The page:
Throughout the course of King Lear by William Shakespeare, we see the terms liquid, liquidity, and swapping interact with the concept of expulsion. According to the Oxford dictionary, liquid refers to a “substance that flows freely but is of constant volume, having a consistency like that of water or oil”, while liquidity is, “the ease of how quickly an asset can be converted into another asset.” The term swapping also plays a huge role in the topic around expulsion and this is defined by Investopedia as, “ a derivative contract through which two parties exchange the cash flows or liabilities from two different financial instruments, normally involving cash flow such as a loan or bond.”
One way we see the term “liquid” being present within King Lear is when Goneril and Regan were expressing the love they had for their father. Despite their true feelings, they conformed to what they knew their father would like to hear in order to get what they wanted, which seemed very liquid. They went on about how much they loved their father to ensure they would receive their share of their father’s land and power, despite their true feelings they had for their father. King Lear’s youngest daughter, Cordelia, however, was not liquid in her response to his request of unconditional love. Once she announced her love would not be as great as her sisters, we witnessed the liquidity of King Lear himself. As he was hoping for flattery and love, he was offended to receive the truth from his favorite daughter. The liquidity of King Lear’s power is present when he says, “With my two daughters’ dowers digest the third. Let pride, which she calls plainness, marry her”(page 15, 144-145). This quote says a lot about Lear and both the liquidity of the love and power he has for each of his daughters, that if they betray him then they will no longer receive any dowry. The love Lear has for his daughters appears to be conditional. If anyone contradicts his beliefs, he will no longer love or accept them. The expulsion of both his daughter, Cordelia, and his servant, the Earl of Kent, can be seen as a result of them bruising Lear’s ego. Being “liquid”, as Goneril and Regan were, this allowed them to avoid being expelled by their father’s liquidity of power.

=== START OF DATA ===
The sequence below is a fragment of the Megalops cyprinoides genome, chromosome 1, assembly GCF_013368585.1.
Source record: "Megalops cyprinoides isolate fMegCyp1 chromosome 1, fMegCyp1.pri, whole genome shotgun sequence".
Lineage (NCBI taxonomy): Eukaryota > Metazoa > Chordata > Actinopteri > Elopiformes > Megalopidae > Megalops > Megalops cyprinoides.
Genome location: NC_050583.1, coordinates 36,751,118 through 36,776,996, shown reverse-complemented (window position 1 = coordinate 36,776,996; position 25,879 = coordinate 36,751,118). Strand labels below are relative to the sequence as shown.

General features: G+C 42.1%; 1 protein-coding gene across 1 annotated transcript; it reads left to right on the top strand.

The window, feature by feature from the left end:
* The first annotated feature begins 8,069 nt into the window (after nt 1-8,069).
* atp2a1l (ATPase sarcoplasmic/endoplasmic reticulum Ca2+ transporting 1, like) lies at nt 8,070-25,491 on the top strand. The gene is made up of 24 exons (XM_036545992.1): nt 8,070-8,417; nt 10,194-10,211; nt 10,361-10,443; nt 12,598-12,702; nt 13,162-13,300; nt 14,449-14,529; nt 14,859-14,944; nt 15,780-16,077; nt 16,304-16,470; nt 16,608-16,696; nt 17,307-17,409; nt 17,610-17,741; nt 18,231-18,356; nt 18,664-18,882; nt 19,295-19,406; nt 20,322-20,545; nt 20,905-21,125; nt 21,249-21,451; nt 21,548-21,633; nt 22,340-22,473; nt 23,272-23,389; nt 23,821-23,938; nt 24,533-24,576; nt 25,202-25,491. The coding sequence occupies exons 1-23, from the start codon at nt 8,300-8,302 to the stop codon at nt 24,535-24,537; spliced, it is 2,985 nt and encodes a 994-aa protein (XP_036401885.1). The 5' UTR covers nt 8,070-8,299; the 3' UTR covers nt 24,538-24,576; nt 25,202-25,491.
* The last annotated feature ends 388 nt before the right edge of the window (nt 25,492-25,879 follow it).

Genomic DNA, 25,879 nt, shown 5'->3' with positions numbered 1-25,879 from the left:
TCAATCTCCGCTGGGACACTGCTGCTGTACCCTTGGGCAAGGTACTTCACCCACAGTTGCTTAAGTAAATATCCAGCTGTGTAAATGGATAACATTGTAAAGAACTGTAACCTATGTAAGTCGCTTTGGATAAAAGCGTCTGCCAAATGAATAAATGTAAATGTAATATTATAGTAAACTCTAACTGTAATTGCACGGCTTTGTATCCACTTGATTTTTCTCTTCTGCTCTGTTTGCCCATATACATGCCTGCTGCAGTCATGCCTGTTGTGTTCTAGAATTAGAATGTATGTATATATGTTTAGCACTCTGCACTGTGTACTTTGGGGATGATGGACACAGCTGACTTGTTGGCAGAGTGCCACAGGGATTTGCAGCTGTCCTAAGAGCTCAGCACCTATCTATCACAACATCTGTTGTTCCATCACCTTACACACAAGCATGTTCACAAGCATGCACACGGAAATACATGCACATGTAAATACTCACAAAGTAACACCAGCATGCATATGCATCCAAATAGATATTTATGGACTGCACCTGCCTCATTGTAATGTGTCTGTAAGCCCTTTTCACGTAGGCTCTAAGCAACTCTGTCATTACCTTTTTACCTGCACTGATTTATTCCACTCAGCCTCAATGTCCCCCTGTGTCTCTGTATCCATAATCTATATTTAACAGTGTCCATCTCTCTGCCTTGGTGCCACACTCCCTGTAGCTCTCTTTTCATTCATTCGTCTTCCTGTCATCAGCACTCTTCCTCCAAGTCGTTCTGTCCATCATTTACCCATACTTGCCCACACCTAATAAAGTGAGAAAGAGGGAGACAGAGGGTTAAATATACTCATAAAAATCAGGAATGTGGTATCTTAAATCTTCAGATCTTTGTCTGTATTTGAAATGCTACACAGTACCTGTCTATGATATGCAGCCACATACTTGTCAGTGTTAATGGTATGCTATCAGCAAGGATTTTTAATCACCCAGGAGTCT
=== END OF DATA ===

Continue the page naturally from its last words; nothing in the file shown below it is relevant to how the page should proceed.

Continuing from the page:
Swapping is evident in King Lear in how Lear passes his land between different people based on who he’s decided at that moment his favorite is. He swaps back and forth between who is getting his assets, the kingdom, and never stays with a solid decision. This interacts with expulsion because Cordelia is banished, or expelled, from the kingdom while Lear keeps making different decisions. As Lear says, “Thou hast her, France. Let her be thine, for we have no such daughter, nor shall ever see that face of hers again. Therefore begone without our grace, our love, our benison” (page 25, lines 304-308). Because Lear is swapping his assets, those around him are having their lives changed as they wait for him to make a final decision. By giving his daughter to the King of France, he also swapped his love from Cordelia to his other daughters. King Lear says Cordelia is no longer his daughter and that she betrayed him, which results in him expelling her from both his family and his kingdom. King Lear at its core is a piece about loyalty, fraud, and trust. By studying these themes through the lens of liquid/liquidity, swapping, and expulsion, we as readers are able to more deeply understand not only the practice of analyzing a text, but also lessons which apply to real life. In regards to what question this exercise brings up, there’s the question of, “How will these themes present themselves in other works?” Going forward it will be interesting to see what contributes to someone’s loyalty and how the terms liquid, liquidity, and swapping are affected by how loyal someone is. This is important because there will always be themes or morals to look for in reading; practicing on King Lear gives us a look into how and why we do this exercise, so that we have the context for when we try it in the future.